For people who are operating on traditional database platforms, or are looking to build one from scratch, the concept of using blockchain is often difficult to grasp.
- ‘Why would I use this public platform that relies on an infrastructure I don't have control over?’
- ‘Why would I use a blockchain platform if there are tried and tested data management platforms available?’
- ‘Why would I choose blockchain if millions of people are using SQL databases?’
- ‘Why would I go to all the effort of changing the architecture of my system to leverage blockchain if I can get a traditional model up and running in no time at all?’
To tackle these questions, let’s take a look at what architecture and data management processes look like when done on blockchain.
Blockchain data management models
Let's imagine a scenario where we want to create a system that allows us to put a live catalogue of items onto a database.
Tokenising your database on the blockchain
One of the ways to use blockchain would be to record items by packaging each data entry with its instruction into a false return output onto a single token. The database can then be rebuilt by scanning the history of the token from beginning to present time.
Data systems are about more than just reading and writing data. And so, if you want to manipulate your database - delete or modify - you need a system that can execute these instructions. In the case of blockchain, the network itself possesses the computing power to process the instructions that each data entry is packaged with.
Storing data as unique digital objects that live on the blockchain
Another way to use the blockchain for data management would be to create each data entry as a unique digital object that exists within a Bitcoin UTXO. If you want to manipulate that object, you won't have to recreate the whole database to access a specific entry. All you’d need is to know where that specific object is and have permission to access that particular one.
This model has huge advantages for system users and management. Instead of having to provide access to the entire database to everyone who might be interested in a subset of the database, you can attribute access and control permissions on a token level. And because of the immutable nature of the blocks, you will always be able to see the entire history of a data entry, how it was manipulated, when and by whom. If set up properly, you would also be able to analyse and query the database using something very analogous to SQL.
Key takeaways: Blockchain vs traditional SQL databases
1. Instead of a set of records that indicate what actions were undertaken at specific times, the blockchain lets you create the actual data items as dynamic digital objects. Given this dynamism, we can adjust the database by adjusting the digital items themselves.
2. When we compare blockchain with traditional data systems, the greatest benefits are derived from utilising the blockchain infrastructure instead of an on-site or cloud-based server system. Where traditional systems require you to set up, manage, maintain and secure your own system, the blockchain lets you plug into an infrastructure at a usage-based fee.
The advantages of a distributed architecture with permissioned token access
One of the biggest threats to online business and the Internet economy are hackers breaking into systems and stealing private information. When you do things properly using the blockchain, the attack surface of your system now becomes the actual blockchain network itself. Given the blockchain's distributed architecture, it's practically impossible for somebody to break into it the way they could if your data was stored on one server.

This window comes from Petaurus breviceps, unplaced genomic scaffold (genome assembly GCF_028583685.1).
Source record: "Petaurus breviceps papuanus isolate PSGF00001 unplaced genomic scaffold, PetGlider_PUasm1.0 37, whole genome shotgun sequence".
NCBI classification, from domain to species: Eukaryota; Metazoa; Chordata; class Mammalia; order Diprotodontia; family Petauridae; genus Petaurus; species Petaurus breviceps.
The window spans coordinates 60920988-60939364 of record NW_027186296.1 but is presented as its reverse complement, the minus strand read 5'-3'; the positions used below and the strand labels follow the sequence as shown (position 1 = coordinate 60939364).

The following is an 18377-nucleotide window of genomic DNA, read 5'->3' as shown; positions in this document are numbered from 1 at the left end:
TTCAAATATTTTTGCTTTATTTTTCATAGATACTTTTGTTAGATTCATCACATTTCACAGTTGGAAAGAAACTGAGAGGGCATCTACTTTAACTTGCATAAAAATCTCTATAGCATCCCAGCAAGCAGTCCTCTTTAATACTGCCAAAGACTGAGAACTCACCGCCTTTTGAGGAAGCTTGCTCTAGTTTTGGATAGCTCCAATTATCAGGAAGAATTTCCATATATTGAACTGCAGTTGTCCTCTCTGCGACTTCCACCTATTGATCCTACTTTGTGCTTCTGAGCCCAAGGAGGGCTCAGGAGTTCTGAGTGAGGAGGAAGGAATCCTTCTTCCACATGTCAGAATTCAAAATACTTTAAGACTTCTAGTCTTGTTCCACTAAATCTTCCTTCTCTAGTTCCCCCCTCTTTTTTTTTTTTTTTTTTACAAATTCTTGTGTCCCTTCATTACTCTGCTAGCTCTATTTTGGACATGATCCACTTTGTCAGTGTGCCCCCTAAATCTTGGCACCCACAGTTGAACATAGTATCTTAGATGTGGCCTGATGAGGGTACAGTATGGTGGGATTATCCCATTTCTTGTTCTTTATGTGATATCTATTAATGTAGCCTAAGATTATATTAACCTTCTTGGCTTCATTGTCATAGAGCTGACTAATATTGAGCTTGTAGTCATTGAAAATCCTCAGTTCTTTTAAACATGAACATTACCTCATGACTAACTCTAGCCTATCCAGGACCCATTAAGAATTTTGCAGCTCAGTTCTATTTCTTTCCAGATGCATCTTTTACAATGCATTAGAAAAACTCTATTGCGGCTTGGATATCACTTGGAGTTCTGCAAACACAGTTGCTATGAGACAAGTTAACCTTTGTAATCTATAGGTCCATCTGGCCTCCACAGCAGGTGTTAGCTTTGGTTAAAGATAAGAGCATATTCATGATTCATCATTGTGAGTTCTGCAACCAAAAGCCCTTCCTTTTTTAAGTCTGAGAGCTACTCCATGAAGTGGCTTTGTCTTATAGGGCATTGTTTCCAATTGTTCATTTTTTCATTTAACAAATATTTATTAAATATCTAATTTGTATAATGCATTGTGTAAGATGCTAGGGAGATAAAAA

While each of the blockchain nodes can store the whole database of information on it, access to that data is linked to a key stored on a specific device. If you wanted to manipulate information within that database, you'd have to hack an individual device which would only give you access to the permissions of that specific user. In most of the systems that exist today, when I log in, all I'm being shown is what's in the database itself. There's no aspect of sovereign control on my computer, so somebody hacking the system remotely can seize a user's identity to allow them to access or manipulate the data.
TLDR: Blockchain's advantages over traditional data systems
- When you utilise a public blockchain as your infrastructure, you don't have to spend a cent to build or maintain your server systems.
- You get granular control over costs, as your costs are linearly correlated to your usage. If you only do 100 transactions per month, you can pay for only that data storage and processing while getting the most advanced network infrastructure, computing power and best-in-class security.
- Minimal in-house infrastructure: Although you will still need your own machine with a copy of your information so you can use your data and know where on the blockchain it's stored, the machine will have minimal requirements compared to a typical server infrastructure. Because you're only accessing a very small portion of it at once, you'd only need a machine that can execute one task at a time. Because the blockchain network itself is doing all the heavy lifting of managing user interactions, you could have 50 million people with permission to access and interact with the data.
- Data availability: even if you have downtime onsite or your own server goes bust, you'd be able to access your data from the blockchain. All you'd need would be one or two key transactions to recover everything, from anywhere around the globe.
- Public, yet private: although blockchain's time-stamping function means that the time a data transaction took place will be on the public record, the identities of actors as well as the content can be kept private with encryption and masking techniques.